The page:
Architecture and engineering are two professions that often confuse a lot of people. While these two do share parallel objectives, they run a whole gamut of contrasts that range from abstract to tangible, explains an experienced architect in Sutherland Shire, Couvaras. Knowing the difference between architect and engineer is crucial especially when it entails decision making such as which career to take or which specialist to hire for a job.
What Is an Architect?
The Royal Architecture Institute of Canada describes an architect as “a professional who is qualified to design and provide advice — both aesthetic and technical – on built objects in our public and private landscapes”.
This description, of course, proffers only a minuscule view into what really goes on in the life of an architect including the tasks, skills, and knowledge that the profession requires. RAIC enumerates vital skills and qualities that an architect must possess: artistic imagination and creative vision; practical and technical knowledge; and interpersonal skills, psychological understanding, and ethical practice.
What Is an Engineer?
The National Society of Professional Engineers provides a detailed definition of “professional engineer” and “practice of engineering” per state. This is so that people have a clear understanding of the responsibilities and the scope of accountability that the job entails.
In the state of California, a professional engineer is defined as “a person engaged in the professional practice of rendering service or creative work requiring education, training and experience in engineering sciences and the application of special knowledge of the mathematical, physical and engineering sciences in such professional or creative work as consultation, investigation, evaluation, planning or design of public or private utilities, structures, machines, processes, circuits, buildings, equipment or projects, and supervision of construction for the purpose of securing compliance with specifications and design for any such work”.
If that, to you, sounds like a rather lengthy description of what an engineer is and does, that is because engineers are responsible for the structures and technologies that man has been utilizing since the ancient times.
Engineering has existed even before man had coined a term for it in 1390—imagine the sophistication of the Pyramids of Egypt, constructed 2630-2611 B.C. Fast forward to the 21st century, engineering spans about a dozen and a half areas of discipline including civil engineering, environmental engineering, computer hardware engineering, and aerospace engineering.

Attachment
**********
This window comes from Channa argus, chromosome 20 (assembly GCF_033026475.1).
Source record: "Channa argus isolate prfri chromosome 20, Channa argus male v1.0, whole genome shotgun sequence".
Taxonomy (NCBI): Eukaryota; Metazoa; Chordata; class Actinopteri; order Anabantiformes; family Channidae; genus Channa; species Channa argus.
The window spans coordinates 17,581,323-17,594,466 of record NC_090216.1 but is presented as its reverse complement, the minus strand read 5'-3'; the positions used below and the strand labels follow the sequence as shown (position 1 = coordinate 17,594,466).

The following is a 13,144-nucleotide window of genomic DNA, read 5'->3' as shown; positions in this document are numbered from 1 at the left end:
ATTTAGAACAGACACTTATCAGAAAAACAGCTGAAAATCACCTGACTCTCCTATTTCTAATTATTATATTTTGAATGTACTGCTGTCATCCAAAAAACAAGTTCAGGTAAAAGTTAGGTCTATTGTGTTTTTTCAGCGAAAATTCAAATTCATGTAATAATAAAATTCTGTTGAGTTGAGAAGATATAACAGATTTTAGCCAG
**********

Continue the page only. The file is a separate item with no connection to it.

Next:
What Is the Difference between Architect and Engineer?
In the field of construction, an architect and an engineer work hand in hand to ensure a structure that is aesthetic, safe and functional. The architect is responsible for the creative design of a building while the engineer has the task of planning out the safe construction of the former’s design by means of determining the equipment and procedures to use.
NewSchool of Architecture & Design illustrates the remarkable differences between architect and engineer:
1. Dominant side of the brain
An architect is guided by his/her right brain— artistic, creative and a theoretical thinker; while an engineer is dominated by the left brain— precise, mathematical and a system builder.
Form, space and, ambiance are the focal point of an architect’s job, while an engineer applies mathematical and scientific principles in order to fulfill the architect’s design plan.
3. Cost Estimation
An architect has to work within a client’s budget, which covers materials, equipment and, labor, while engineers use these factors to evaluate the feasibility of the total project.
4. Project Management
Both the architect and the engineer play the role of project managers with the task of delegating responsibilities among their respective teams. They also facilitate communications between their clients and staff.
5. Math and Physics Expertise
Expertise in math and physics is a critical skill among engineers; they quantify an architect’s creative design and turn it into something that is both tangible and functional. On the other hand, architects must create their design on the premise that all design must be rooted in scientific and mathematical foundations.
Both professions require a license to operate—architects obtain their license upon passing the Architectural Registration Examination while engineers need a Professional Engineer’s License that is specific to their area of specialization.
Both architecture and engineering are a vast profession that can be broken down into areas of specialization. Architecture covers building design and development, urban design, landscape, city planning, graphic design and, interior design.
Engineering encompasses a wider range of specializations, which can be categorized into five main areas: mechanical, structural, electrical, environmental and industrial.
In the debate that pits architects against engineers, on which profession is more important, nobody wins as it is imperative that one works with the other.
Without architects, we might be living in houses and buildings that may be safe and functional but look too drab and uninviting. In contrast, without engineers, we might be living in dwellings that are as pretty as a dream but as safe as cotton candy.